Skip to main content

Alumna to Expand Forestry Fieldwork Options

March 1, 2017

Marlyse Duguid (PhD 2016, Forestry and Environmental Studies) was named the inaugural Siccama Lecturer in Environmental Field Studies. In that position, she will provide students with enhanced field-based opportunities. Duguid will create and lead three new courses as well as a 10-week summer program. She will also oversee fellowships for students interested in conducting research in the Yale School Forests. The forests, managed by F&ES, comprise 10,880 acres in Connecticut, New Hampshire, and Vermont.

My goals for the position are to get more students (both Yale College and F&ES) outside. My courses will all be heavily field based; I will be developing and leading summer internships in field ecology, and my research agenda includes ample student participation. In addition, I want to help build awareness and participation in using the Yale School Forests (http://environment.yale.edu/forests/). F&ES owns a number of forests throughout New England with excellent opportunities for field trips and student research. I hope to really capitalize on these, as well as on more local properties owned by Yale (such as those owned by the Peabody Museum of Natural History) to put natural history in context and give first-hand experience to students.”

The lectureship, funded with support from F&ES friends and alumni, honors the memory of Professor Thomas G. Siccama (1936-2014). Siccama was a leader in the study of forest ecosystems who joined the Yale faculty in 1967 and continued to teach even after his retirement in 2006.

Duguid’s dissertation was advised by Mark Ashton (PhD 1990, F&ES), director of the Yale School Forests and the Morris K. Jesup Professor of Forestry and Environmental Studies. Her research focused on the response of understory plants to human activity. The understory is what grows below the forest canopy and consists of seedlings, saplings, shrubs, and herbs. “The legacy of agriculture and intense human use in New England made it an ideal location to study understory dynamics in a severely human-influenced site,” she says.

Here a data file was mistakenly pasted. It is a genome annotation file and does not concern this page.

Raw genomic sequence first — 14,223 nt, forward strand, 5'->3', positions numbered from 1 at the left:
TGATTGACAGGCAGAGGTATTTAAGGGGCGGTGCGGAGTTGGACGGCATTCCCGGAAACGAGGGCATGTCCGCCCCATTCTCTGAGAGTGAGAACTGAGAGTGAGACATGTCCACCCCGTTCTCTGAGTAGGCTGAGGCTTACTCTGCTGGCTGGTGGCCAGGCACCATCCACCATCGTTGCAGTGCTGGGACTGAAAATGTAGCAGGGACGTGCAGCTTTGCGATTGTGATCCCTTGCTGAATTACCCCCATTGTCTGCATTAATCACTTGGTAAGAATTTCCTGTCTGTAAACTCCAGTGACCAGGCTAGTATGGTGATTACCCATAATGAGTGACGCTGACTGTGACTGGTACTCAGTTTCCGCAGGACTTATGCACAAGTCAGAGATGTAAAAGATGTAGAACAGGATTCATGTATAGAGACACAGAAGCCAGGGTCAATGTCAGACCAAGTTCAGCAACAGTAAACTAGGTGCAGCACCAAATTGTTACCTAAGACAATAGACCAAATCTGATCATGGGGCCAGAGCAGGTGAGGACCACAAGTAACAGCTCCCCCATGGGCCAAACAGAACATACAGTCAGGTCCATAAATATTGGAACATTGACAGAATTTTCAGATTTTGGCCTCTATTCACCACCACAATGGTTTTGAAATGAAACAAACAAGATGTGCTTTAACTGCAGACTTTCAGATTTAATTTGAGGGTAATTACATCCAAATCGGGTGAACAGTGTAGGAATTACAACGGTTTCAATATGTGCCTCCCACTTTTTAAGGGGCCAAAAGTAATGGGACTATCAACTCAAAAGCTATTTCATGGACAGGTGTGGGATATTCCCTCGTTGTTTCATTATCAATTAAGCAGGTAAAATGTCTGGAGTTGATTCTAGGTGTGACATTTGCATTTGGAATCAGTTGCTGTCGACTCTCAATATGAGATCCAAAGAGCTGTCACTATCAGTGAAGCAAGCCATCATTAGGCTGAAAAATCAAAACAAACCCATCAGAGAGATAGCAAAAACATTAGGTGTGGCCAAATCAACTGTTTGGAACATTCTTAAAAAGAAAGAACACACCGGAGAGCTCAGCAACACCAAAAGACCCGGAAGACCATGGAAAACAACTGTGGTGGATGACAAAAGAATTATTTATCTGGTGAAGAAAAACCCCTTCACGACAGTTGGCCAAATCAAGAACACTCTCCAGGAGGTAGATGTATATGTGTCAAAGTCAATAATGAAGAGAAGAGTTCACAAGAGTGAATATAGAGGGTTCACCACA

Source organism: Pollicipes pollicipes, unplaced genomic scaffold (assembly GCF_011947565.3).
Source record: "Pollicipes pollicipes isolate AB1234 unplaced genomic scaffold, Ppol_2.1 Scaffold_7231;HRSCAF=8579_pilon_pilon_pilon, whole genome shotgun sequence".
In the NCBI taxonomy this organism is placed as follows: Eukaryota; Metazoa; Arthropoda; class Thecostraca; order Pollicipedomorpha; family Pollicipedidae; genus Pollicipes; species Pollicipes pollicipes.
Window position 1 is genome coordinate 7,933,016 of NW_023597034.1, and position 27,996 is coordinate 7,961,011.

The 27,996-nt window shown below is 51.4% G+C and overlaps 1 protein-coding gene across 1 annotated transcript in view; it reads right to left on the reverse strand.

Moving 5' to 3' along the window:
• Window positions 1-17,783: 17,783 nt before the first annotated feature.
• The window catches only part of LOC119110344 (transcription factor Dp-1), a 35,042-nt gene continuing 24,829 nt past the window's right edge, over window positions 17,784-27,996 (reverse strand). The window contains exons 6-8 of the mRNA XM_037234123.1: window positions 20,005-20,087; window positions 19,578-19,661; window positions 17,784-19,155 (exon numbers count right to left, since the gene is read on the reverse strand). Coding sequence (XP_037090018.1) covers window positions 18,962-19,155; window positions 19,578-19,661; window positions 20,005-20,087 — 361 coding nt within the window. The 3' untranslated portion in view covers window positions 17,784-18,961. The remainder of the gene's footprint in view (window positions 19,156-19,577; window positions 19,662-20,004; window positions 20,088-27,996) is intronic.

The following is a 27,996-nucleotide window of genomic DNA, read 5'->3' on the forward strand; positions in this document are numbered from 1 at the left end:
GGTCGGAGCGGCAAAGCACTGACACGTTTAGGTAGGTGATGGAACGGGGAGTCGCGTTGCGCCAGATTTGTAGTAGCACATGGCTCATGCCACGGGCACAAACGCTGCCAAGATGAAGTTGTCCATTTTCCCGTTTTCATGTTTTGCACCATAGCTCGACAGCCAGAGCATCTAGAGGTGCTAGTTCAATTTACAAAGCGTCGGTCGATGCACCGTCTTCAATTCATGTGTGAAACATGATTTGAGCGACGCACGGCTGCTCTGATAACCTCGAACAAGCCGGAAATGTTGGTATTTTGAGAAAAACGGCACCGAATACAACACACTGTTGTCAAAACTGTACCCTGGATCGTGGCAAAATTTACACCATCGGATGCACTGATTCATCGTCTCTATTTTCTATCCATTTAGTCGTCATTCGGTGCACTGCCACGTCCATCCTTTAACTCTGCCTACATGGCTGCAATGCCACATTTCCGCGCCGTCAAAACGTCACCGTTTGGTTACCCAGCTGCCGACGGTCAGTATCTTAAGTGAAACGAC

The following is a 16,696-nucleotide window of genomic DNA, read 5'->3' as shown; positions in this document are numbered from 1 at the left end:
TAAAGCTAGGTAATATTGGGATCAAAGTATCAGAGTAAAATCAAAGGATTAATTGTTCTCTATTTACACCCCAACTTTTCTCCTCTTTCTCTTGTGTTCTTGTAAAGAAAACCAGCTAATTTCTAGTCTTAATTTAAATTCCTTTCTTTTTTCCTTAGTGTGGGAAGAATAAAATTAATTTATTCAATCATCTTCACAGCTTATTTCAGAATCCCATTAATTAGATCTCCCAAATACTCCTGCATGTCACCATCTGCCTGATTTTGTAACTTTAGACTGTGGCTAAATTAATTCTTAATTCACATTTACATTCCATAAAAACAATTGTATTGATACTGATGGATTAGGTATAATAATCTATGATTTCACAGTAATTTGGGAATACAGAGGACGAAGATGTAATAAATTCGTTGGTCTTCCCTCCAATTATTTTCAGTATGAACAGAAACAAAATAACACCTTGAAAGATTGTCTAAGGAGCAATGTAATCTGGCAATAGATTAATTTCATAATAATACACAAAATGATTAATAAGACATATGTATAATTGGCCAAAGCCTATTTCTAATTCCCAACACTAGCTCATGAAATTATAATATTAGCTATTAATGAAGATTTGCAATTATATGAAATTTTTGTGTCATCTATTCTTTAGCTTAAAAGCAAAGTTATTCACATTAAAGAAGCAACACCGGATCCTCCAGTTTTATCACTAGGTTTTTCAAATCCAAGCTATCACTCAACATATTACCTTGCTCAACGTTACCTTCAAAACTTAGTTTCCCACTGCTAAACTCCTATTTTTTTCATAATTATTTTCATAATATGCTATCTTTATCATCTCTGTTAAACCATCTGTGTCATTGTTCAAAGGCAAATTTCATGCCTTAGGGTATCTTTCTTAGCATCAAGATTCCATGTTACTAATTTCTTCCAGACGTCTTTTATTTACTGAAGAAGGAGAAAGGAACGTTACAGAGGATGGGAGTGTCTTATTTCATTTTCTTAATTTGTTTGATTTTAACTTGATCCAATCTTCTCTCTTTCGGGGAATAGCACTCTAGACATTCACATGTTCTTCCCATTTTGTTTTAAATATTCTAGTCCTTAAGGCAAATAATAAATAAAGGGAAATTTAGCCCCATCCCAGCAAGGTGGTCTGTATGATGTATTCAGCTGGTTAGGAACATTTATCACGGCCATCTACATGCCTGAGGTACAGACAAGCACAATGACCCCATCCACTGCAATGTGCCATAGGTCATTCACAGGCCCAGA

Since 2011, she has served as research coordinator for Yale School Forests, overseeing more than 40 projects. The Connecticut Department of Environmental Protection designated her a Certified Forester in 2010. She is author or co-author of numerous peer-reviewed articles and book chapters, including “Changes in breeding bird abundance and species composition over a 20 year chronosequence following shelterwood harvests in oak-hardwood forests,” published in Forest Ecology and Management (2016) and “Mapping tree density at a global scale,” in Nature (2015).

Duguid earned her undergraduate degree from the University of Connecticut in 1999 and worked in agriculture, horticulture, and landscape design before coming to Yale, where she completed a Master of Forestry degree in 2010. In her spare time, she enjoys spending time with her family: husband Jed, five-year-old Waylon, and six-month-old Nyssa (named for one of her mother’s favorite trees).

I still spend a lot of time hiking and botanizing for fun,” she says. “Mostly I try to combine those things and drag my poor children into the woods any chance I can. Luckily I live within walking distance to a large, beautiful, state forest. I also love to garden and cook.”